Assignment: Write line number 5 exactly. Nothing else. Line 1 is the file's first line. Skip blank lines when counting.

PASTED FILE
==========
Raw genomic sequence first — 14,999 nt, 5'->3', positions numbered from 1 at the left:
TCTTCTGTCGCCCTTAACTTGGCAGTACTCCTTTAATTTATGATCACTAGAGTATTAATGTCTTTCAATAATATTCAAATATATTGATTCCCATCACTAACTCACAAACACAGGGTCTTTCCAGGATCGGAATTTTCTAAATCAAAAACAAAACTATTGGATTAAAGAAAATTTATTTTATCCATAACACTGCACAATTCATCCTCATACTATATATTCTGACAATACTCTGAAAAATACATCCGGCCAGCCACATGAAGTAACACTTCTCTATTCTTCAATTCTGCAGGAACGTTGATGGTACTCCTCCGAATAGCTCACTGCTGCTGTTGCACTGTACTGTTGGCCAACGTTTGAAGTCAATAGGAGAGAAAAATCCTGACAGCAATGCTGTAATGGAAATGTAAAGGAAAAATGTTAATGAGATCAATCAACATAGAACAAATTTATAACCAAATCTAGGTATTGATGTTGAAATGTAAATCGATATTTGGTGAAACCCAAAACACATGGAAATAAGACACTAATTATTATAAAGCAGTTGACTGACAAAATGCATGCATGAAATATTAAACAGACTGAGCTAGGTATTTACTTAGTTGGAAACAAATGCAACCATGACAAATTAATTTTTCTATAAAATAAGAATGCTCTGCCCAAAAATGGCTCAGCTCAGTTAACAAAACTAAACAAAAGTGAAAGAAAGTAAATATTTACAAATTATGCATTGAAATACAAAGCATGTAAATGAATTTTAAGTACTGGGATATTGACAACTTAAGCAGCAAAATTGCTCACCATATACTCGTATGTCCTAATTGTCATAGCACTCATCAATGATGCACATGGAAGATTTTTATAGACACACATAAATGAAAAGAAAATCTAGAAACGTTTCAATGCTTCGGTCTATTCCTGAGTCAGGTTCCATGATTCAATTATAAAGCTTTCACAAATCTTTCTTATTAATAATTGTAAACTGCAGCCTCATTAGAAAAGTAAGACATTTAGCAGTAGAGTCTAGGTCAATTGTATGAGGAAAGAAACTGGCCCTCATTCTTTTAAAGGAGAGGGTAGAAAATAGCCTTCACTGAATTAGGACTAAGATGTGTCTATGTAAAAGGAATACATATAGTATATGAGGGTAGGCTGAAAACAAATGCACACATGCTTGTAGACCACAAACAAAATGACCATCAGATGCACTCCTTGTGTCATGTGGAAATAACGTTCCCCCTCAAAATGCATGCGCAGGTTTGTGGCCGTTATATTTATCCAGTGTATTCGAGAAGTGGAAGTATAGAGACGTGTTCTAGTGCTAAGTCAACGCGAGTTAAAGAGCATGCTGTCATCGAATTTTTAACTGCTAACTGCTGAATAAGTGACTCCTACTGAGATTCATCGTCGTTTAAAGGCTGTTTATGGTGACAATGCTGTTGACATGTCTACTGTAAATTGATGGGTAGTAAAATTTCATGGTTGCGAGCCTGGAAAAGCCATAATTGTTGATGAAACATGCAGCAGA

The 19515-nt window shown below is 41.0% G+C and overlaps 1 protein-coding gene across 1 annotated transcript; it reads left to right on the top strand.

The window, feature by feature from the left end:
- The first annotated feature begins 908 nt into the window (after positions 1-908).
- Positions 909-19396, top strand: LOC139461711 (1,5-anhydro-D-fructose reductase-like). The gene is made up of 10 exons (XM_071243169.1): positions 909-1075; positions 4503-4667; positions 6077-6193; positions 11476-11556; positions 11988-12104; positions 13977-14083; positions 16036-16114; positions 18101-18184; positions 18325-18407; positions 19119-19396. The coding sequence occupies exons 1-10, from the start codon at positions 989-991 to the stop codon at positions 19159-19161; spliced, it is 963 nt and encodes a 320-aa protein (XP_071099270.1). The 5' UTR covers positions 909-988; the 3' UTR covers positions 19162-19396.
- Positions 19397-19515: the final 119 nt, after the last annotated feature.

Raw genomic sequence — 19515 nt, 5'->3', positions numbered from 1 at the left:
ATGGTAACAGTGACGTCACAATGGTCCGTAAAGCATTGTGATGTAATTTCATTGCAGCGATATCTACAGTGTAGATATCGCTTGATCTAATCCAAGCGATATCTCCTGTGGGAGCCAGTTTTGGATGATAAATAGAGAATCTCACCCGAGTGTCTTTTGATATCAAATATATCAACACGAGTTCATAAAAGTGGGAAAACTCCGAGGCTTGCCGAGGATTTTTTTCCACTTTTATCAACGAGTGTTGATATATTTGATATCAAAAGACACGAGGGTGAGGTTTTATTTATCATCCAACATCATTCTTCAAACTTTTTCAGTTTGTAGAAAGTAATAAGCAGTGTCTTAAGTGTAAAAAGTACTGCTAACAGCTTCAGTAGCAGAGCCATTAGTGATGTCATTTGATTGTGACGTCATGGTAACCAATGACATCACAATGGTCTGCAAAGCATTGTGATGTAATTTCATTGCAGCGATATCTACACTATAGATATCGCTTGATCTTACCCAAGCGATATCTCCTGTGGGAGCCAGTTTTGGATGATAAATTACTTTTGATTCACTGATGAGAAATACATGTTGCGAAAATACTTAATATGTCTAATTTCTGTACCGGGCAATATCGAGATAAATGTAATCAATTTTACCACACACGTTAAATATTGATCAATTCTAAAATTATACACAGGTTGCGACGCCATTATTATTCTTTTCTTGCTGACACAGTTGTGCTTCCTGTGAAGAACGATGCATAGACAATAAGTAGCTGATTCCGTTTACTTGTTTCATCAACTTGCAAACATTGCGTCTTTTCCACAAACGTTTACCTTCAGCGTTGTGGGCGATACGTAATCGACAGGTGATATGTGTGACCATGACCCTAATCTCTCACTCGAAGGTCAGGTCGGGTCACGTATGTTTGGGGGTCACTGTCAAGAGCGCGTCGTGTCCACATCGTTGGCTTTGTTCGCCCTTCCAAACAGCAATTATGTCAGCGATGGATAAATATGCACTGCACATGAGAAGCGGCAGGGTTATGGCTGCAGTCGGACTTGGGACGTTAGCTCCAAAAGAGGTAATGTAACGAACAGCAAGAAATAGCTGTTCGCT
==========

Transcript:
- The first annotated feature begins 908 nt into the window (after positions 1-908).